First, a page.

Approach Framework
Explanation
We either press 'A', or press 'CTRL+A', 'CTRL+C', and some number of 'CTRL+V's. Thus, in the context of making N
keypresses to write the letter 'A' M
times, there are only two types of moves:
 Add (
1
keypress): Add1
toM
.  Multiply (
k+1
keypresses): MultiplyM
byk
, wherek >= 2
.
In the following explanations, we will reference these as moves.
Approach #1: Dynamic Programming [Accepted]
Intuition and Algorithm
Say best[k]
is the largest number of written 'A's possible after k
keypresses.
If the last move in some optimal solution of k
keypresses was adding, then best[k] = best[k1] + 1
.
Otherwise, if the last move was multiplying, then we multiplied by x
, and best[k(x+1)] = best[k(x+1)] * x
for some x < k1
.
Taking the best of these candidates lets us find best[k]
in terms of previous best[j]
, when j < k
.
Complexity Analysis

Time Complexity: . We have two nested forloops, each of which do work.

Space Complexity: , the size of
best
.
Approach #2: Optimized Dynamic Programming [Accepted]
Intuition
If we multiply by 2N
, paying a cost of 2N+1
, we could instead multiply by N
then 2
, paying N+4
. When N >= 3
, we don't pay more by doing it the second way.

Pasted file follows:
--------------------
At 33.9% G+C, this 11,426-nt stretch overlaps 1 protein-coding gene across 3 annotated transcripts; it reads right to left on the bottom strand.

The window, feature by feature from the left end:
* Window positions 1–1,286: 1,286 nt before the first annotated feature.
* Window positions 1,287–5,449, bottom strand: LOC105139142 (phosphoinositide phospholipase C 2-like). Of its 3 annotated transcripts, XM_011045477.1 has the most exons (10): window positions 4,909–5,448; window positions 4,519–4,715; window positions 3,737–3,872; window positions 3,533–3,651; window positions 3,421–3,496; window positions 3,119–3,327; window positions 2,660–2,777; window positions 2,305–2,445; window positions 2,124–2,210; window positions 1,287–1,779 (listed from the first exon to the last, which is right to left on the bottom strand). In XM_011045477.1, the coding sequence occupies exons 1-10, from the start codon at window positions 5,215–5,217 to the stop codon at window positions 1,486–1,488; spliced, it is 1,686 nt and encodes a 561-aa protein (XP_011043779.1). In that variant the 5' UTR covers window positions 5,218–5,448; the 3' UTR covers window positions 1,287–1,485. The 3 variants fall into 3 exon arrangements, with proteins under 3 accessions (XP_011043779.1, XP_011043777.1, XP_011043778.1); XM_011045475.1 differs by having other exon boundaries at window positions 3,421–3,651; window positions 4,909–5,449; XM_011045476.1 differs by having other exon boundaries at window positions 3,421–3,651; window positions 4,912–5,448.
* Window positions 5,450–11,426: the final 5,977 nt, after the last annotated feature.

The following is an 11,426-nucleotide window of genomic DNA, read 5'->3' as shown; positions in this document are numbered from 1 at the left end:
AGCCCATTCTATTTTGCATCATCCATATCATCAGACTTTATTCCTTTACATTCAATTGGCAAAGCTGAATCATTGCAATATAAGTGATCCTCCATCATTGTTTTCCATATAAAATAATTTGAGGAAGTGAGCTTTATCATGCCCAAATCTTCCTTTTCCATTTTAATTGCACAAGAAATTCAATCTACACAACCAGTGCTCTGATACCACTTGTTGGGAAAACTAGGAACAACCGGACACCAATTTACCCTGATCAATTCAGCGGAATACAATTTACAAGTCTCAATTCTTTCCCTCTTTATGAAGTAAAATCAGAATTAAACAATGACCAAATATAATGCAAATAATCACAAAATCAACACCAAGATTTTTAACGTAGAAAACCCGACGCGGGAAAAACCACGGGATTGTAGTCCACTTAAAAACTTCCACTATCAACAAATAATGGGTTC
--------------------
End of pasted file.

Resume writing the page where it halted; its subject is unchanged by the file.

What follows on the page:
Similarly, if we are to multiply by 2N+1
paying 2N+2
, we could instead multiply by N+1
then 2
, paying N+5
. Again, when N >= 3
, we don't pay more doing it the second way.
Thus, we never multiply by more than 5
.
Algorithm
Our approach is the same as Approach #1, except we do not consider multiplying by more than 5 in our inner loop. For brevity, we have omitted this solution.
Complexity Analysis

Time Complexity: . We have two nested forloops, but the inner loop does work.

Space Complexity: , the size of
best
.
Approach #3: Mathematical [Accepted]
Explanation
As in Approach #2, we never multiply by more than 5.
When N
is arbitrarily large, the long run behavior of multiplying by k
repeatedly is to get to the value . Analyzing the function at values , it attains a peak at . Thus, we should expect that eventually, best[K] = best[K5] * 4
.
Now, we need to make a few more deductions.

We never add after multiplying: if we add
c
after multiplying byk
, we should instead multiply byk+c
. 
We never add after 5: If we add
1
then multiply byk
to get to(x+1) * k = xk + k
, we could instead multiply byk+1
to get toxk + x
. Sincek <= 5
, we must havex <= 5
for our additions to not be dominated. 
The number of multiplications by 2, 3, or 5 is bounded.

Every time we've multiplied by 2 two times, we prefer to multiply by 4 once for less cost. (4^1 for a cost of 5, vs 2^2 for a cost of 6.)
 Every time we've multiplied by 3 five times, we prefer to multiply by 4 four times for the same cost but a larger result. (4^4 > 3^5, and cost is 20.)
 Every time we've multiplied by 5 five times, we prefer to multiply by 4 six times for the same cost but a larger result. (4^6 > 5^5, and cost is 30.)
Together, this shows there are at most 5 additions and 9 multiplications by a number that isn't 4.
We can find the first 14 operations on 1 by hand: 1, 2, 3, 4, 5, 6, 9, 12, 16, 20, 27, 36, 48, 64, 81
. After that, every subsequent number is achieved by multiplying by 4: ie., best[K] = best[K5] * 4
.
Complexity Analysis
 Time and Space Complexity: .
Analysis written by: @awice.